Creating Fresh Water

Seawater Greenhouse
Creating a cool and humid growing Environment: Water harvesting

Creating fresh water

Seawater Greenhouse

Creating a cool and humid growing Environ­ment: Water harvesting

Tatiana Armijos Moya



Biomimicry is a powerful tool that is generating a new way of thinking around the world; thus, cre­ating sustainable solutions and harmonizing with nature. Therefore, it is important to amalgamate biomimicry principles, architectural and structural require­ments and productions techniques to create ef­ficient successful engineering materials, designs and processes. However, it is important to be aware that learning about how nature works and all its processes is not easy; therefore, some mistakes and misconceptions are going to be committed before achieving this desired goal, but it is important to keep in growing the scope of our knowledge. For instance, the biologist Andrew Parker has been studying in detail the Namibian fog-basking beetle to pro­duce a type of plastic with the same combina­tion of hydrophilic and hydrophobic surfaces to enhance condensation. (Pawlyn, 2011).

In fact, the Namibian fog-basking beetle is able to harvest its own water in the desert and generate its own thermal comfort during day and night. First, it climbs until the top of a sand dune at night. Due to the fact, it is matte black, it radiates heat to the night sky and it becomes slightly cooler than its surroundings. Therefore, droplets of water produce on its back, which has a spherical form; thus, helping the run off of the water within its mouth in the morning. (Pawlyn, 2011)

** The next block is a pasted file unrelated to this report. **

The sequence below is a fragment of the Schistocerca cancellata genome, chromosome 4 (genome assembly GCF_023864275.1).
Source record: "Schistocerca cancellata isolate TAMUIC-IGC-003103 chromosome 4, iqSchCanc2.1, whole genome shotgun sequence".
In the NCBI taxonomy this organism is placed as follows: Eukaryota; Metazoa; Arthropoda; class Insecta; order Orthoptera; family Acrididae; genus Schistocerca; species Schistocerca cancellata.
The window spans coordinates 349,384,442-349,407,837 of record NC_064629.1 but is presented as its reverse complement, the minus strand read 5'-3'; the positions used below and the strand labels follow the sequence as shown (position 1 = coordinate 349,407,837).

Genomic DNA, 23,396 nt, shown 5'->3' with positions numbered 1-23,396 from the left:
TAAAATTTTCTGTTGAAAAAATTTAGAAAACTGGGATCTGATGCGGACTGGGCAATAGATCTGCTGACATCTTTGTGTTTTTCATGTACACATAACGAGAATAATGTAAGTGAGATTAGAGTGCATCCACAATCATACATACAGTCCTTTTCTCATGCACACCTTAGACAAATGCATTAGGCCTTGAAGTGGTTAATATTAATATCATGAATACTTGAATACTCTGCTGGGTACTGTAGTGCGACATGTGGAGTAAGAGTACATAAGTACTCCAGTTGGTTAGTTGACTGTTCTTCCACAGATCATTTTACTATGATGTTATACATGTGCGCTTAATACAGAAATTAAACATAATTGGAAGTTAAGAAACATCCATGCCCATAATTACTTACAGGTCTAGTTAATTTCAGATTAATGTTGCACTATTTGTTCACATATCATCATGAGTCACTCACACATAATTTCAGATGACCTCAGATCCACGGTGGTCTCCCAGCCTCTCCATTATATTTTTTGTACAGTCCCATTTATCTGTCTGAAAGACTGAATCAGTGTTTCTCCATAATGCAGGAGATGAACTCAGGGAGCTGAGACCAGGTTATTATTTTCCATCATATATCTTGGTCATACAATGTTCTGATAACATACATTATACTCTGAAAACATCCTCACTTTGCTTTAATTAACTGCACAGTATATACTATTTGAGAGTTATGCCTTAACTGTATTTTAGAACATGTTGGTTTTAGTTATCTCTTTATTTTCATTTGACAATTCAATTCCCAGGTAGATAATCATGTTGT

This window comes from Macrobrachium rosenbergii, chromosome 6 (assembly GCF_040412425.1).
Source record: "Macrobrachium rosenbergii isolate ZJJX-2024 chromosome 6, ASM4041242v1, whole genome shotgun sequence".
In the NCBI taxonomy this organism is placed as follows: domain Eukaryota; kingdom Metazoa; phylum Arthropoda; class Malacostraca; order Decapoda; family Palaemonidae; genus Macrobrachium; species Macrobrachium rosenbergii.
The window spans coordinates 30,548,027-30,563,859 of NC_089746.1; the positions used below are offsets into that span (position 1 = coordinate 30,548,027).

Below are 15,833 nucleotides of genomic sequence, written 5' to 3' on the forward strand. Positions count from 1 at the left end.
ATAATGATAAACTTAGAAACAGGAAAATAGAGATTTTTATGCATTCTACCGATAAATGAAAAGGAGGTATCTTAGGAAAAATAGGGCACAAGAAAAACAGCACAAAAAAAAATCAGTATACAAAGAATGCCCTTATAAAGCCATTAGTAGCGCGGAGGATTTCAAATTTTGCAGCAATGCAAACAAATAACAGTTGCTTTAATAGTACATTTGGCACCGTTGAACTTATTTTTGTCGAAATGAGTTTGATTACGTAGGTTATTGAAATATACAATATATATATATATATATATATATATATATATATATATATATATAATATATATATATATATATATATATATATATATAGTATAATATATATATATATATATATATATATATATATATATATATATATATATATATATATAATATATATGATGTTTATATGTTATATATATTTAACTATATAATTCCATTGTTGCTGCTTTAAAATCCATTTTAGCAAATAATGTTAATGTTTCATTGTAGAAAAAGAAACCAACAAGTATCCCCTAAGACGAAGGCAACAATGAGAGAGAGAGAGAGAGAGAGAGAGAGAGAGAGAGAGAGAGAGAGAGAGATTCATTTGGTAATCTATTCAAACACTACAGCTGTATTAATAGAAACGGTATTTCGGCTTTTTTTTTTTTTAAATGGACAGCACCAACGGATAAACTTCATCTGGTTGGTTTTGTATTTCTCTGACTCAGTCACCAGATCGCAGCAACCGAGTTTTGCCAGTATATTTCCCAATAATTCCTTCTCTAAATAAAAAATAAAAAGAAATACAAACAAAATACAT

Charlie Panton based on the design of Andrew Parker designed the Seawater Greenhouse. To generate this water harvesting and thermal-control systems a number of polythene pipes are used to form a condensation surface.

Then, droplets of water are formed within the pipes and run down into a tank; thus, generating irrigation water and an efficient level of moisture and temperature for the crops. As the beetle har­vest water, the building mimics the same concept and evaporation of water is increased to create higher humidity and a large area is generated for condensation. Therefore, saline water is trans­formed in fresh water by using the sun, the wind and a small amount of pumping energy. (Pawlyn, 2011)(seawatergreenhouse, 2010).


It is important to define some important principles that were used within the development of the seawater greenhouse project. First, nature is a wise sourcebook, but it is important to under­stand its principles. Therefore, architects and en­gineers have to work together with people from different fields such as biologists, sociologist, chemist, etc. to succeed. Second, nature is wise, but is difficult to understand all these processes and concepts; thus, it is important to keep on re­searching within this field.



Hydrophilic: A principle that describes a tenden­cy to mix with, dissolve in, or be wetted by water. (New Oxford American Dictionary, 2005-2011)

Hydrophobic: A principle that describes a ten­dency to repel or fail to mix with water. (New Ox­ford American Dictionary, 2005-2011)



Pawlyn, M. (2011). Biomimicry in Architecture. Lon­don: RIBA Publishing.

seawatergreenhouse. (2010). seawatergreen­house. Retrieved December 1, 2014, from seawater­greenhouse:



Tatiana Armijos Moya

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